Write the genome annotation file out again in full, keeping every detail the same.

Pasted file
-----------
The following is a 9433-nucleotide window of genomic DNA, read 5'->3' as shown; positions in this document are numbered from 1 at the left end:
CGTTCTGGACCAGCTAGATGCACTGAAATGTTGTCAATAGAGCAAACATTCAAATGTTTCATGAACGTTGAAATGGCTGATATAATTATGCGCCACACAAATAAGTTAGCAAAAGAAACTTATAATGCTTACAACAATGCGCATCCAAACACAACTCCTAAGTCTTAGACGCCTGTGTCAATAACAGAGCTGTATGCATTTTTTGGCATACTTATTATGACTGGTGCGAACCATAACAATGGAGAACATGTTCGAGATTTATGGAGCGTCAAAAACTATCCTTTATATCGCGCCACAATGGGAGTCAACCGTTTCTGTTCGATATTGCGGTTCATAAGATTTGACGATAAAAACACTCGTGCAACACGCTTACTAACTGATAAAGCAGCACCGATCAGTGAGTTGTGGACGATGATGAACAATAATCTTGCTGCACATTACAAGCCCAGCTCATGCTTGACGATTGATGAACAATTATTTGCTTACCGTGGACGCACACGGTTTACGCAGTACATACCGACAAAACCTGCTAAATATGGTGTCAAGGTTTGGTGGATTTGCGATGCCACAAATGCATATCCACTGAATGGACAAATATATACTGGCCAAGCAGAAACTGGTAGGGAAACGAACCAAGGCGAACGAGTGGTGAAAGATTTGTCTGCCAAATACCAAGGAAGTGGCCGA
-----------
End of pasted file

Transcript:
The following is a 9433-nucleotide window of genomic DNA, read 5'->3' as shown; positions in this document are numbered from 1 at the left end:
CGTTCTGGACCAGCTAGATGCACTGAAATGTTGTCAATAGAGCAAACATTCAAATGTTTCATGAACGTTGAAATGGCTGATATAATTATGCGCCACACAAATAAGTTAGCAAAAGAAACTTATAATGCTTACAACAATGCGCATCCAAACACAACTCCTAAGTCTTAGACGCCTGTGTCAATAACAGAGCTGTATGCATTTTTTGGCATACTTATTATGACTGGTGCGAACCATAACAATGGAGAACATGTTCGAGATTTATGGAGCGTCAAAAACTATCCTTTATATCGCGCCACAATGGGAGTCAACCGTTTCTGTTCGATATTGCGGTTCATAAGATTTGACGATAAAAACACTCGTGCAACACGCTTACTAACTGATAAAGCAGCACCGATCAGTGAGTTGTGGACGATGATGAACAATAATCTTGCTGCACATTACAAGCCCAGCTCATGCTTGACGATTGATGAACAATTATTTGCTTACCGTGGACGCACACGGTTTACGCAGTACATACCGACAAAACCTGCTAAATATGGTGTCAAGGTTTGGTGGATTTGCGATGCCACAAATGCATATCCACTGAATGGACAAATATATACTGGCCAAGCAGAAACTGGTAGGGAAACGAACCAAGGCGAACGAGTGGTGAAAGATTTGTCTGCCAAATACCAAGGAAGTGGCCGA